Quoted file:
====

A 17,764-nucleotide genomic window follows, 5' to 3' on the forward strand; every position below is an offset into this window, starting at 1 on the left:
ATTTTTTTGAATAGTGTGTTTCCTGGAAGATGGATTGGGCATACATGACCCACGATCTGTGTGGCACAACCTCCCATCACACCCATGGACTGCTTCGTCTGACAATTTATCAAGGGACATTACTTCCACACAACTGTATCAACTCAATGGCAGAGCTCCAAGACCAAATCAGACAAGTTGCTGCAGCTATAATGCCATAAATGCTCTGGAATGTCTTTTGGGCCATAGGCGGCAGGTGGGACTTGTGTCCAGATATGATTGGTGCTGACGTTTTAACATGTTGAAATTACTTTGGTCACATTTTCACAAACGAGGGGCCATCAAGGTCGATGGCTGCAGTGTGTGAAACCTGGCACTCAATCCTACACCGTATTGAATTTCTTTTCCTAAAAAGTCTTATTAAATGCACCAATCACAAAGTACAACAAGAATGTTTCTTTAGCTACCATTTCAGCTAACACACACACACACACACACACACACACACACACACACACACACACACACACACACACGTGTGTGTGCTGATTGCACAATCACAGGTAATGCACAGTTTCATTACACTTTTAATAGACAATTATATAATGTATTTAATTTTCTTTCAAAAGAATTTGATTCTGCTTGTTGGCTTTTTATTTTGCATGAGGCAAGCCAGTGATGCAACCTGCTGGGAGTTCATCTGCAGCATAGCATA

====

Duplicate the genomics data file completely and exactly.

A 17,764-nucleotide genomic window follows, 5' to 3' on the forward strand; every position below is an offset into this window, starting at 1 on the left:
ATTTTTTTGAATAGTGTGTTTCCTGGAAGATGGATTGGGCATACATGACCCACGATCTGTGTGGCACAACCTCCCATCACACCCATGGACTGCTTCGTCTGACAATTTATCAAGGGACATTACTTCCACACAACTGTATCAACTCAATGGCAGAGCTCCAAGACCAAATCAGACAAGTTGCTGCAGCTATAATGCCATAAATGCTCTGGAATGTCTTTTGGGCCATAGGCGGCAGGTGGGACTTGTGTCCAGATATGATTGGTGCTGACGTTTTAACATGTTGAAATTACTTTGGTCACATTTTCACAAACGAGGGGCCATCAAGGTCGATGGCTGCAGTGTGTGAAACCTGGCACTCAATCCTACACCGTATTGAATTTCTTTTCCTAAAAAGTCTTATTAAATGCACCAATCACAAAGTACAACAAGAATGTTTCTTTAGCTACCATTTCAGCTAACACACACACACACACACACACACACACACACACACACACACACACACACACACACACGTGTGTGTGCTGATTGCACAATCACAGGTAATGCACAGTTTCATTACACTTTTAATAGACAATTATATAATGTATTTAATTTTCTTTCAAAAGAATTTGATTCTGCTTGTTGGCTTTTTATTTTGCATGAGGCAAGCCAGTGATGCAACCTGCTGGGAGTTCATCTGCAGCATAGCATA